"What I think is important to remember when the president's rhetoric turns nasty, hateful or xenophobic, is that this isn't the majority's politics," Polce said. "He lost the popular vote."

But for those who support Trump's agenda, the problem isn't that the rhetoric is hateful, but instead that the president's message is misinterpreted, Morris said.

"I think that is what the left has been very effective at," Morris said. "Framing it not as a foreign policy, a security issue, but framing it as an Islamophobia issue with Trump and his supporters."

Morris said that there are ways to address this, but most solutions involve a dialogue approach on the campus and the College Republicans and College Democrats aren't the groups he'd be looking to approach.

"The ProtectUMD coalition and some of the people who have been taken aback by some of the things Trump has done or said, I think that's more of who we want to reach out to," Morris said.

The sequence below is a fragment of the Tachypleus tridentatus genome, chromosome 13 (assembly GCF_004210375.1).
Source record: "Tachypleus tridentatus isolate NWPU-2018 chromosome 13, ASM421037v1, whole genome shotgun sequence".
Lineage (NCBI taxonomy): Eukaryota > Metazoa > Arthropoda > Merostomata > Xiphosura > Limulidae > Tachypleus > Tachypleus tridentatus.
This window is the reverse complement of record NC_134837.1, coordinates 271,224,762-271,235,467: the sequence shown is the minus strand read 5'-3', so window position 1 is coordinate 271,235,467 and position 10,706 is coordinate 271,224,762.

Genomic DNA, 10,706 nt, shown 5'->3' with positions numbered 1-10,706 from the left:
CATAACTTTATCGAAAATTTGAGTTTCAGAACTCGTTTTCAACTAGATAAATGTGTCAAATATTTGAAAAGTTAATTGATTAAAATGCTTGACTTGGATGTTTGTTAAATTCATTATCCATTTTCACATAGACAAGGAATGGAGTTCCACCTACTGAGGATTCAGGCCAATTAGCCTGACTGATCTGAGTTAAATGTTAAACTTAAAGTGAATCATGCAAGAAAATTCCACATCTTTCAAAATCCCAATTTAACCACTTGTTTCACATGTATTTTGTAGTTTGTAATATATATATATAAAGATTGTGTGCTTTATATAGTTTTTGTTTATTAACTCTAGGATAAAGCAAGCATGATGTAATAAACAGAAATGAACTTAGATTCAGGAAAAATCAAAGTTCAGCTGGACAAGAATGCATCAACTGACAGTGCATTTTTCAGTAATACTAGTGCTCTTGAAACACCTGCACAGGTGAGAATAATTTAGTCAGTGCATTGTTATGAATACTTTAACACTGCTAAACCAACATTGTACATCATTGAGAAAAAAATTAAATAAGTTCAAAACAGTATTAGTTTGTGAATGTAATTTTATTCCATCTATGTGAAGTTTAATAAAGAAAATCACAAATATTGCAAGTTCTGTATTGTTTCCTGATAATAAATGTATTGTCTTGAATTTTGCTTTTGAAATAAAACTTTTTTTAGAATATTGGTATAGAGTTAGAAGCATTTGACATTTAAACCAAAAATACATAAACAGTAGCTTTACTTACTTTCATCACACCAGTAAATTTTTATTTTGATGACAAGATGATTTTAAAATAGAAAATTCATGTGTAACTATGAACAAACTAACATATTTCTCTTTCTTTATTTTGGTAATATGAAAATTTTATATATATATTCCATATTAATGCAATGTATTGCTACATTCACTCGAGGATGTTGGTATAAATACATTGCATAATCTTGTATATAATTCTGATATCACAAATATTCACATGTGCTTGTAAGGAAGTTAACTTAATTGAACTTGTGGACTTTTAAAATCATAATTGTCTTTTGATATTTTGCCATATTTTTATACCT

But motivating Trump supporters to reach out, as well as getting Trump opponents to listen, remains difficult due to the polarization that occurs as a result of the media, Morris said. "It seems like a losing battle to fight."

The role the media plays in creating echo chambers among both left and right wing students needs to be addressed first, said Michael Brennan, a junior government and politics major and president of Our Revolution.

"As the internet becomes the standard for where we get our news, rather than television, we need to figure out how to get political information most effectively, and not just the things we agree with," Brennan said. "There needs to be a real conversation about it, but the problem is I don't see that happening."

Respondents for the May poll were taken from Nielsen Scarborough's probability-based national panel. Responses were weighted by age, gender, income, education, race, geographic region and partisan identification using benchmarks from the U.S. Census. The margin of error is 2.08 percent. Full data from the poll can be viewed here.